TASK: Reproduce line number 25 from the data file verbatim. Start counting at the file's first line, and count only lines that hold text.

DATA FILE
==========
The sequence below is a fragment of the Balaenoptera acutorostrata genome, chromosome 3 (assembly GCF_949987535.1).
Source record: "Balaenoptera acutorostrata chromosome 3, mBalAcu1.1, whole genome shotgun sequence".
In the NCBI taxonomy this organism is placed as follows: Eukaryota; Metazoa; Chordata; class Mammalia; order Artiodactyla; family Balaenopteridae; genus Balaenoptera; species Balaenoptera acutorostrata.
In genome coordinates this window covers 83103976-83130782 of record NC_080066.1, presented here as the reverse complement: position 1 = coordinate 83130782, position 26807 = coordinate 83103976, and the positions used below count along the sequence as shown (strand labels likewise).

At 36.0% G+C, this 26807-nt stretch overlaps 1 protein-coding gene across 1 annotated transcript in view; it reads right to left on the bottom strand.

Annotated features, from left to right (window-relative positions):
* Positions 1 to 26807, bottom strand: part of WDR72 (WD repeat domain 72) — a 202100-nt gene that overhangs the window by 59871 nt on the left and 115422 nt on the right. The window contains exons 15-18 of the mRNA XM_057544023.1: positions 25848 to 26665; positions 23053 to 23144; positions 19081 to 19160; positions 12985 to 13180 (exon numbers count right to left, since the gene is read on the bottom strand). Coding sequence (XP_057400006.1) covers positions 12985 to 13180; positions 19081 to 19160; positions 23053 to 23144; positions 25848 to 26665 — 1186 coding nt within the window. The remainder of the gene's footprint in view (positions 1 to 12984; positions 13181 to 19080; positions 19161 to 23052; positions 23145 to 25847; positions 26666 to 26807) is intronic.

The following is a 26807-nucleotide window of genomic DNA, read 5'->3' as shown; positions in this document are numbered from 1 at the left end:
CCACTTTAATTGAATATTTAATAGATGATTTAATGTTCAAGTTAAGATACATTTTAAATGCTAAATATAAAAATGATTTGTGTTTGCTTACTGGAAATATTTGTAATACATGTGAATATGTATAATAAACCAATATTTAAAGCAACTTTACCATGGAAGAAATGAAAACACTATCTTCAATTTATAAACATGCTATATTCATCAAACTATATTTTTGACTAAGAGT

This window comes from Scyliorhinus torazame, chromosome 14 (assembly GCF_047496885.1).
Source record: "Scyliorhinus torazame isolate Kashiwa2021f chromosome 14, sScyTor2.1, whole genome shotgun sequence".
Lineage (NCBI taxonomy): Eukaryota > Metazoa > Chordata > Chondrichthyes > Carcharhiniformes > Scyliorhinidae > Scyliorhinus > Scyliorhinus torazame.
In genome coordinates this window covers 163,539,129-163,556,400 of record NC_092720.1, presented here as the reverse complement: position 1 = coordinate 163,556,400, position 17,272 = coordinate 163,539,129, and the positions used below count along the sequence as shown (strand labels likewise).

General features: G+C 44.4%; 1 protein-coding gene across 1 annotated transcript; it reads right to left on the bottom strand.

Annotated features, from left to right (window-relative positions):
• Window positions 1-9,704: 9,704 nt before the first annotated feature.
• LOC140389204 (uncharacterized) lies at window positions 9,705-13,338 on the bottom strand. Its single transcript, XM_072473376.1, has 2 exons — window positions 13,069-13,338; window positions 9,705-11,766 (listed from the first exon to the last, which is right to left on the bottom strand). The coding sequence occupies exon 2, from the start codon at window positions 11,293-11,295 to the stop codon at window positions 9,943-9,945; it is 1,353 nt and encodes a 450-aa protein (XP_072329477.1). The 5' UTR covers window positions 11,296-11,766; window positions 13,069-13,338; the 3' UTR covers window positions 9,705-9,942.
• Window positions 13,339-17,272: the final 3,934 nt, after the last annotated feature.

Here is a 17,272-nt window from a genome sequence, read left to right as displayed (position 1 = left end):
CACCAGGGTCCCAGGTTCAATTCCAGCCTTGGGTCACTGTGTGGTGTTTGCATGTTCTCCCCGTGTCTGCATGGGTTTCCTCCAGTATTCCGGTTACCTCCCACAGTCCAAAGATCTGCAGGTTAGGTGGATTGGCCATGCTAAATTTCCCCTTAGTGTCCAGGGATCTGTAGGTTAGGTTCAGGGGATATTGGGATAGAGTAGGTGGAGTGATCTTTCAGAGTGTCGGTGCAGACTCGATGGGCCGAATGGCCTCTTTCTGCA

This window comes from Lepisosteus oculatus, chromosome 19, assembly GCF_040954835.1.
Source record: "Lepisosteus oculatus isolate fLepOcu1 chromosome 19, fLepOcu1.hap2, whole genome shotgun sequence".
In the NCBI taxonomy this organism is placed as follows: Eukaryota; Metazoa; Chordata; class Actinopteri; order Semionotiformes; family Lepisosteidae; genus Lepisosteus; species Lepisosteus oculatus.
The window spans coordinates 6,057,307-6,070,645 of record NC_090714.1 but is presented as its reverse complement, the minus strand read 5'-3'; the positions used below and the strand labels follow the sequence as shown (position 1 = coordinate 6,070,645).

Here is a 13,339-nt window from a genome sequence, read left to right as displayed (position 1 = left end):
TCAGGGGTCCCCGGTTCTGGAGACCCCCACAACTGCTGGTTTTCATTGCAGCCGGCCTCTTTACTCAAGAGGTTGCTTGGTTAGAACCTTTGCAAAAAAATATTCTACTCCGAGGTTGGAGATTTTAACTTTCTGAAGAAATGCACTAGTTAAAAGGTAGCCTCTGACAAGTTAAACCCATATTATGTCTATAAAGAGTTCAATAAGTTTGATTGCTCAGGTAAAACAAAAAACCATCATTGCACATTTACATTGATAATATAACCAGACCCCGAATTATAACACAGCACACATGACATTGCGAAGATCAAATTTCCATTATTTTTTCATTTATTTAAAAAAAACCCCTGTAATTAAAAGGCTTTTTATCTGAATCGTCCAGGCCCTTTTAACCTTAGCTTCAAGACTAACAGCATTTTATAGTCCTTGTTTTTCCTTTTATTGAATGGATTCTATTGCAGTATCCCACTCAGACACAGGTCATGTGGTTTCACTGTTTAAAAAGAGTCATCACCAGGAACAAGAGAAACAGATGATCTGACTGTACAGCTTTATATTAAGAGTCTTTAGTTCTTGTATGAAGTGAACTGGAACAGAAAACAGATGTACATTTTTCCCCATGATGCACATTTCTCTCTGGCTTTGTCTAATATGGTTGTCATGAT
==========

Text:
Here is a 13,339-nt window from a genome sequence, read left to right as displayed (position 1 = left end):